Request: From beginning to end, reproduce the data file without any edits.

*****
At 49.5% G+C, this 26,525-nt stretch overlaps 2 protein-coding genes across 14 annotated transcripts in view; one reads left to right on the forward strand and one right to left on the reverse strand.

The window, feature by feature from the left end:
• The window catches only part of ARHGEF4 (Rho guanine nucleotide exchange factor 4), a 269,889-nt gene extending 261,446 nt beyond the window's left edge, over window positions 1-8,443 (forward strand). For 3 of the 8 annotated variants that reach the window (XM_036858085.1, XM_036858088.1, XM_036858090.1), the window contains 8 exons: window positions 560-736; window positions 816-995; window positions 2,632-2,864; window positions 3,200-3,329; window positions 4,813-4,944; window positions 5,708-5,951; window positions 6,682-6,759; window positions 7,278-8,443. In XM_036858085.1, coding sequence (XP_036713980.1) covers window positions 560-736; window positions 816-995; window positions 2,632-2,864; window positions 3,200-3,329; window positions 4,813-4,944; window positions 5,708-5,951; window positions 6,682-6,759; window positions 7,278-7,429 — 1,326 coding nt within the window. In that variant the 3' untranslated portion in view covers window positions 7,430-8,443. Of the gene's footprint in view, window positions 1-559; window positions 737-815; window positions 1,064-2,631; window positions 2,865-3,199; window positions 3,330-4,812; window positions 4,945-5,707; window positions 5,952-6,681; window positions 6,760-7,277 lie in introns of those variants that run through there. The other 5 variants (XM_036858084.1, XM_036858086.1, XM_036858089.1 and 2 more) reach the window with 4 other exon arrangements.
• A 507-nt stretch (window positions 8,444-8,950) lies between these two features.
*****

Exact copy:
At 49.5% G+C, this 26,525-nt stretch overlaps 2 protein-coding genes across 14 annotated transcripts in view; one reads left to right on the forward strand and one right to left on the reverse strand.

The window, feature by feature from the left end:
• The window catches only part of ARHGEF4 (Rho guanine nucleotide exchange factor 4), a 269,889-nt gene extending 261,446 nt beyond the window's left edge, over window positions 1-8,443 (forward strand). For 3 of the 8 annotated variants that reach the window (XM_036858085.1, XM_036858088.1, XM_036858090.1), the window contains 8 exons: window positions 560-736; window positions 816-995; window positions 2,632-2,864; window positions 3,200-3,329; window positions 4,813-4,944; window positions 5,708-5,951; window positions 6,682-6,759; window positions 7,278-8,443. In XM_036858085.1, coding sequence (XP_036713980.1) covers window positions 560-736; window positions 816-995; window positions 2,632-2,864; window positions 3,200-3,329; window positions 4,813-4,944; window positions 5,708-5,951; window positions 6,682-6,759; window positions 7,278-7,429 — 1,326 coding nt within the window. In that variant the 3' untranslated portion in view covers window positions 7,430-8,443. Of the gene's footprint in view, window positions 1-559; window positions 737-815; window positions 1,064-2,631; window positions 2,865-3,199; window positions 3,330-4,812; window positions 4,945-5,707; window positions 5,952-6,681; window positions 6,760-7,277 lie in introns of those variants that run through there. The other 5 variants (XM_036858084.1, XM_036858086.1, XM_036858089.1 and 2 more) reach the window with 4 other exon arrangements.
• A 507-nt stretch (window positions 8,444-8,950) lies between these two features.